Inflation is too low; how does it get too high?

By Ben Walsh
September 13, 2013

“Inflation can be too low as well as too high.” That was Fed governor Jerome Powell’s warning back in June. The data show that, based on the Fed’s own target of 2%, inflation is too low:

An interesting question is why post-crisis inflation has been so low, and what causes high inflation. Here’s a rundown of some of the debate.

Low inflation doesn’t seem to be for lack of effort

Mike Konczal made an important point in June. “Inflation is collapsing in 2013”, he wrote, despite the fact that “the Federal Reserve took extraordinary actions at the end of last year to hit its inflation target… The fact that inflation is falling even when more action is being taken should have us questioning whether a 4% move would have any traction”.

With that for context, there’s been an interesting debate over the last week about the origins of inflation in the 1970s, a time when 4% inflation would have been joyously embraced (instead it whipsawed from the mid-teens to mid-single digits and back again).

What if inflation is caused by factors the Fed can’t address?

Steve Waldman started the debate by asserting that “the great inflation [of the 1970s] was not at root a monetary phenomenon”:

The baby boom came of age at the same time as shifting norms about women and work dramatically increased the proportion of the population that expected jobs. The “malaise” of the 1970s was not a problem with GDP growth…. It was the people wut done it, by being born and wanting jobs.

Counterpoint: central bankers can screw up and cause too-high inflation

Scott Sumner objects to the idea that demographics caused 1970’s inflation and writes that, in his view, the Fed allowed “pointless inflation that doesn’t lower unemployment at all” and stands firmly by the idea that central bankers weren’t circumscribed by population factors beyond their control. Instead, they simply made errors and “were often clueless”.

High inflation can be the best-of-the-worst choice

Karl Smith takes a look at the actions of Arthur Burns, the man who ran the Fed in the 1970s, and concludes that he was actually very clued-in:

His general take seemed to be that unemployment was poisonous to the social fabric and that the social fabric was already strained, most notably by race relations. Further he felt that efforts to restrain inflation would be useless unless the power of the labor unions was broken. However, most of all he seemed to believe that the effect of monetary policy depended on the institutional framework of the nation and that this was in flux. Reading somewhat between the lines it seems he felt the worst of all possible outcomes would be that a leftist government would come to power and then render any attempt to control prices or sustain business confidence untenable.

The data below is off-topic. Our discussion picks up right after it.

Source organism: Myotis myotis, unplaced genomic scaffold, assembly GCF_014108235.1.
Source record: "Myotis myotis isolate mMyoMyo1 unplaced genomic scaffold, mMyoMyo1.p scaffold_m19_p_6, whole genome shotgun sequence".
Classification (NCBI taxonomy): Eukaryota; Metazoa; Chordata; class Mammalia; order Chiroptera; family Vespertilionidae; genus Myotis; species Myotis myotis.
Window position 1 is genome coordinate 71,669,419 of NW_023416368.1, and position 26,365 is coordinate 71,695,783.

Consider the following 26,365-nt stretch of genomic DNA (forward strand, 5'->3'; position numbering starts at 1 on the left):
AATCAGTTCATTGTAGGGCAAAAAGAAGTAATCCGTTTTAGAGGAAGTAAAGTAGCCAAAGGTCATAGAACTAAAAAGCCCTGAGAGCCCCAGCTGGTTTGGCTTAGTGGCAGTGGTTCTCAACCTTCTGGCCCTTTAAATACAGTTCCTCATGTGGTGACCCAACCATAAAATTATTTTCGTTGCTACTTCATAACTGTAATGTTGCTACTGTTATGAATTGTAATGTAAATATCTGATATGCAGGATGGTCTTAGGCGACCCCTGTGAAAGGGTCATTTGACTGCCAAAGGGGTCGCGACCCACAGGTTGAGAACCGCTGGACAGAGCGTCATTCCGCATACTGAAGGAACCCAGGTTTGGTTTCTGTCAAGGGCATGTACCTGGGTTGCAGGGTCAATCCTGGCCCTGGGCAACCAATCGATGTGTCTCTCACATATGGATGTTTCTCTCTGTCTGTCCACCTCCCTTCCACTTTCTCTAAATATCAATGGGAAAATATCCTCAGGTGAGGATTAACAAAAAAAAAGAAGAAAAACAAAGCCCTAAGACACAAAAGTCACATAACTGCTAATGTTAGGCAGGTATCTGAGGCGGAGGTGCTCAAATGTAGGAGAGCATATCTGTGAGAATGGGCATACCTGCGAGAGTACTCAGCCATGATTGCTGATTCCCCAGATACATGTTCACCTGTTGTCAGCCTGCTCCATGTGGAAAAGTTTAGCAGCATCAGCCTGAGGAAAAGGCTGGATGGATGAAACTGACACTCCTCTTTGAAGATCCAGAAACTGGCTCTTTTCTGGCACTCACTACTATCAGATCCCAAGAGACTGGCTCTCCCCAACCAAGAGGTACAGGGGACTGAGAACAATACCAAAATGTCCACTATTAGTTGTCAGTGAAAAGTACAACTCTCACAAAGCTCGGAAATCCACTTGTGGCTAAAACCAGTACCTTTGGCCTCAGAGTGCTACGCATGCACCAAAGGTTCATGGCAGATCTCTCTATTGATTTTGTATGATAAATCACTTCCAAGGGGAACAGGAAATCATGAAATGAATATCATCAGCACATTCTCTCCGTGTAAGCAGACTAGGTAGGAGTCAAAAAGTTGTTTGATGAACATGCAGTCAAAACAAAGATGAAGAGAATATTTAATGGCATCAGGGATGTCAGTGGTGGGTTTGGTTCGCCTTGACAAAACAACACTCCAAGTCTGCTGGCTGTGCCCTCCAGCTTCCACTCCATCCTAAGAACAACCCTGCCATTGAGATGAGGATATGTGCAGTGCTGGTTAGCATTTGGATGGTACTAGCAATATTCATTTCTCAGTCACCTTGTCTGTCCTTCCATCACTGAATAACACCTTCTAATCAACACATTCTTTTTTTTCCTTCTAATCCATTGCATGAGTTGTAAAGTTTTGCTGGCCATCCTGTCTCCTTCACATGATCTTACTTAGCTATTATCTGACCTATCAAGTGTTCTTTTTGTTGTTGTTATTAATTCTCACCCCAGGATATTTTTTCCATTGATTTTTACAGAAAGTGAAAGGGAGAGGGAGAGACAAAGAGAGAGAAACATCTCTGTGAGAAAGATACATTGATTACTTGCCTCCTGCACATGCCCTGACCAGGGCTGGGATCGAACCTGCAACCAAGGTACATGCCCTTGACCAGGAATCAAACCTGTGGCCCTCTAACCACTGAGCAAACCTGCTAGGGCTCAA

That’s a fascinating view of monetary policy as being informed by a deep understanding of long-term cultural and social changes as much as economic data. (Relatedly, here’s the academic paper that jumpstarted Smith’s post).

Maybe growth and inflation seem to go together

Tyler Cowen looks globally and finds evidence that high growth and high inflation seem to appear in tandem, because inflation isn’t unpopular when wages are increasing, and because the credit supply is linked to future, not present, growth.

And back to demographics: old people love low inflation

Ryan Avent thinks that it’s difficult to separate cause and effect when looking at demographics and inflation, because “causation runs in both ways… and the key takeaway is the relationship between ageing and (dis)inflation”:

I’m a bit taken with the idea of high inflation as the fruit of a young, optimistic economy—and of low inflation or deflation as the choice of economies in the twilight of life, excessively cautious, with an eye on the past rather than the possibilities of the future… One starts to wonder whether a society, or a monetary regime, that always advantages the economic interests of the young isn’t preferable to one that simply caters to the modal generation across its life-cycle.

From that perspective, maybe low inflation is a greater threat to America’s future than the national debt.

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